Not everyone with chest pain needs to go to the hospital.
The number of chest pain patients presenting to the emergency department could be reduced by tens of thousands each year. Research by the Radboud University Hospital in Nijmegen shows that patients with a low risk of a heart attack can be examined at home by the emergency services without this having an adverse effect on their health.
Not everyone with chest pain needs to go to the hospital. Patients with a low risk of heart attack can be examined by home care professionals without harm to their health. This approach not only results in fewer hospital admissions, but also in millions of euros in healthcare costs.
It also saves patient hassle and it is less busy in the emergency room. Every year, ambulances transport about 200,000 people with chest pain to hospital. Once there, it turns out that 80 to 90 percent of these people do not have a heart problem. Then they can go home.
High risk of heart problems
Cardiologists at Radboud University Hospital investigated the possibility of initially examining these patients at home and only sending them if there is a high risk of a heart attack, for example. They found that hospital visits were often unnecessary because there was no heart problem.
About 900 people with chest pain participated in the study. Rescuers estimate the risk of heart problems based on symptoms, age, risk factors and an EKG. A patient with a high risk of a heart attack immediately went to the hospital. At a low risk, they analyzed the amount of troponin in the blood. This protein is released when the heart is damaged and is an indication of an impending heart attack.
Low chance of still having a heart problem
A patient with high troponin levels immediately went to the hospital. If the level was low, the patient remained at home with further instructions, such as contacting the GP. All patients were followed up to 30 days after the event and monitored for ongoing cardiac problems. It turned out that the probability of this was very small.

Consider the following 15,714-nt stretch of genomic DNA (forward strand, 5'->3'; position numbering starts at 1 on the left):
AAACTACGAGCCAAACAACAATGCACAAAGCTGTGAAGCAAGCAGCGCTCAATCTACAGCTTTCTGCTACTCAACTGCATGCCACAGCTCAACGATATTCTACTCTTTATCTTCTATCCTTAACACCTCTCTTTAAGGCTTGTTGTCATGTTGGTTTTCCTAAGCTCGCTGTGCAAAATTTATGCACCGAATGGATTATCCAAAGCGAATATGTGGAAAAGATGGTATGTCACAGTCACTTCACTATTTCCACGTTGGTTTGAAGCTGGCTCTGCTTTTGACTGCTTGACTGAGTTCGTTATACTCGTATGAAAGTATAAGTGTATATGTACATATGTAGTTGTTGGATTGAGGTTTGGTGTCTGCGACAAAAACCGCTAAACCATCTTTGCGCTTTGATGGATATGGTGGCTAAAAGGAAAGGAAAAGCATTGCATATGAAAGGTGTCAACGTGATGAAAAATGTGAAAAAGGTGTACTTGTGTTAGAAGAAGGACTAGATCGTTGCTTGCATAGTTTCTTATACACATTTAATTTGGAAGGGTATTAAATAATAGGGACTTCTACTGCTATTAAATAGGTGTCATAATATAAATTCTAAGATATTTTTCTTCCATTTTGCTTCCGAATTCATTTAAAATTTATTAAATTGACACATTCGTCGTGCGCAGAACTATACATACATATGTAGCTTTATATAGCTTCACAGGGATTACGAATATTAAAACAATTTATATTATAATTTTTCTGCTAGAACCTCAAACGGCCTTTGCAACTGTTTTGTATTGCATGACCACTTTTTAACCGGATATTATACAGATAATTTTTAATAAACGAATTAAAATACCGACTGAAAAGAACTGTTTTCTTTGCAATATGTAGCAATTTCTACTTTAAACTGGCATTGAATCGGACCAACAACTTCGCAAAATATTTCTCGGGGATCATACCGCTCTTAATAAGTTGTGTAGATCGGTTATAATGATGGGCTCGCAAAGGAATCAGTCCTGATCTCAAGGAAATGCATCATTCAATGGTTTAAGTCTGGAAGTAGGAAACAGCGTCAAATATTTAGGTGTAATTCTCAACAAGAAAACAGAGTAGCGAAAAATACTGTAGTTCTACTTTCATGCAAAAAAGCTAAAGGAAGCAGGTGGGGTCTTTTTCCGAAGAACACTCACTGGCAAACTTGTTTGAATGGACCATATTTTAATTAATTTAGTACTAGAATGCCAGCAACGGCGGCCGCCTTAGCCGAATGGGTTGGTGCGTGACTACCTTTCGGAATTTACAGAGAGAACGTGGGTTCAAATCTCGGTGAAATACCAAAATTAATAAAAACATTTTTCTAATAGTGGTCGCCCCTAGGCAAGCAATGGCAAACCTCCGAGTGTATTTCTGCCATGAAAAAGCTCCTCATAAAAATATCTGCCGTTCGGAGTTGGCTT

Doctor and researcher Joris Aarts: “Patients with a low risk of a heart attack can generally stay at home safely. That’s good news, because the ambulance ride and the hospital stay are major events. We now know that this is usually not necessary.”
This new analysis also reduces healthcare costs at the patient’s home. The researchers calculated that she saved more than 600 euros per patient if she did not have to go to the hospital.
The results of the study have been published in the European Heart Journal.
Source: Gezondheids Net
David Jackson is a highly respected health journalist and author at The Nation View. He have a background in biology and medicine, he has a deep understanding of the latest medical research and healthcare trends. He writes about a wide range of health topics, including disease prevention, health policy, and the latest medical treatments and technologies.